DL07 starts with the most obvious and direct image, a soldier with a gun
on top of a stairway, but having seen that image makes it possible to
understand the second image with the little helicopter: You are already
I presented this work as well in exhibitions in form of framed prints:
Pretty small prints of 30x40 cm and a classical presentation makes most
people react as looking at a “real” reportage whereas the
larger version of 115x150 cm prints strengthens particular images.
In any case the title “DL07” is very important – there
is something no one can understand, something that is strange and in this
respect it makes you sensitive and astonished.
When did you start making books? How many have you made?
In fact DL07 has been my first book and it has been a wonderful coincidence
that I got to know Roger Sonnewald (J.J.Heckenhauer) in those days who
made it possible to publish it. The great thing really has been, that
there were no regulations concerning this book – and I do think
that in the end this is a great part of its success. I got more and more
interested in publications and editions and I have done quite a lot, since
than. Beyond others, in 2004 I published an edition with schaden.com entitled
“The Flag”: A big box, wrapped in red silk, with a collection
of 7 reproductions of Polaroids I did some years ago… Finally in
2005 I published my latest work “Playing Fields”, designed
by Winfried Heininger in form of a magazine with images from Kazakhstan,
Uzbekistan, Georgia and Armenia. Published again by Edition Heckenhauer
it brings in exemplary images the hidden traces in those places where
geopolitics is at work in search of power and oil.
How did you choose to collaborate with Ian Jeffrey?
Again a nice coincidence: In fact we got to know each other in Tirana
where I participated in a show that was partly curated by him. After I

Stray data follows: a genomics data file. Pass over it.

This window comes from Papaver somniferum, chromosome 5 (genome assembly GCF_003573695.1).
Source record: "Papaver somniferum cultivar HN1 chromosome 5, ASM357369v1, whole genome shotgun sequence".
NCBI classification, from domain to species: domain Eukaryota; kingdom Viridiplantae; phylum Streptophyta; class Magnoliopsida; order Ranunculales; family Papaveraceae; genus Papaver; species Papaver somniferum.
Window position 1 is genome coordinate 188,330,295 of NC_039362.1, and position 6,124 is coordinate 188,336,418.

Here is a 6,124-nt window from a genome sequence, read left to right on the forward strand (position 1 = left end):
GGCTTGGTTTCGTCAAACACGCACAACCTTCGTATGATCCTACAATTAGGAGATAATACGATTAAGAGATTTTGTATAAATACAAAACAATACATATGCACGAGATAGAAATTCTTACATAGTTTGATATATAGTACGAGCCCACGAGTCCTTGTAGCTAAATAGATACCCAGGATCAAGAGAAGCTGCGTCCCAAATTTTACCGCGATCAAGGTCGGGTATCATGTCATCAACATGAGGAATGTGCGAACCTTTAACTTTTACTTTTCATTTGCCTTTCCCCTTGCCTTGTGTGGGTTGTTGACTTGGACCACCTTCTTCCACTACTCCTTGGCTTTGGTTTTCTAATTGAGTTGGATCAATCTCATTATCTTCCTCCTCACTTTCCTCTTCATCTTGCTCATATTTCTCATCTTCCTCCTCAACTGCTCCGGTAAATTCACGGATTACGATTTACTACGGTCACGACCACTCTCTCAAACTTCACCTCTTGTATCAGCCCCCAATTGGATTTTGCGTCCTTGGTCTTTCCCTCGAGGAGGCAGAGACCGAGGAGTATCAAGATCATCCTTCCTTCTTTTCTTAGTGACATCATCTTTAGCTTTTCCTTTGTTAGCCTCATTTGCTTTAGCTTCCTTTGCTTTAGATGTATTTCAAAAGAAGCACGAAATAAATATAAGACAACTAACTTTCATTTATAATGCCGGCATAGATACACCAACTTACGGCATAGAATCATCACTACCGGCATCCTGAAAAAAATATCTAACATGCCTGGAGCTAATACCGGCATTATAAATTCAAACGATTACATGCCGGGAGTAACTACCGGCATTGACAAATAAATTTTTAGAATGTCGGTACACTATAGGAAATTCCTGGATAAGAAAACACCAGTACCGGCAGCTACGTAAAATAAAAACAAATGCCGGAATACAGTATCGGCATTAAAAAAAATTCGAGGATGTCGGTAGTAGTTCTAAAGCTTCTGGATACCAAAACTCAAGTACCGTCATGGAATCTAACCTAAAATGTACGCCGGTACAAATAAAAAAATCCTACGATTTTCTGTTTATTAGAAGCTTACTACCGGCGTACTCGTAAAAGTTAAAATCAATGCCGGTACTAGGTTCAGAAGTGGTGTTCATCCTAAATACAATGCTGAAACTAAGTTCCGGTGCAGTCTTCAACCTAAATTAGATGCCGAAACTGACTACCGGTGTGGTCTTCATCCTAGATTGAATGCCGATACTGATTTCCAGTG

had started to work on that series and the general concept was fixed I
sent him some images and he liked the idea from the beginning.
From my personal point of view I consider texts as very important for
photography books in general, at least when the book is conceptual. Concerning
DL07 and Ian Jeffrey we had a wonderful exchange and I am very happy to
have this text printed in the book.
Were you surprised at how easy (or perhaps how difficult) it was to
make the photos for this book?
Even if it looks very simple to take these images in the end it seemed
to be pretty difficult. Actually the first pictures I took during the
time when the general idea for this project came up just happened –
and that of course was just fun. But when I returned to Albania for a
longer trip and I was in fact searching for special images – that
evolved to be very difficult.
FeatureDL 07 stereotypes of warJens Liebchen co-opts the visual language of war photography
to create a menacing portrait of a town that is actually not engaged
in war.View Images
DL 07 stereotypes of war
Jens Liebchen co-opts the visual language of war photography to create a menacing portrait of a town that is actually not engaged in war.View Images
DL 07 stereotypes of war
Jens Liebchen co-opts the visual language of war photography to create a menacing portrait of a town that is actually not engaged in war.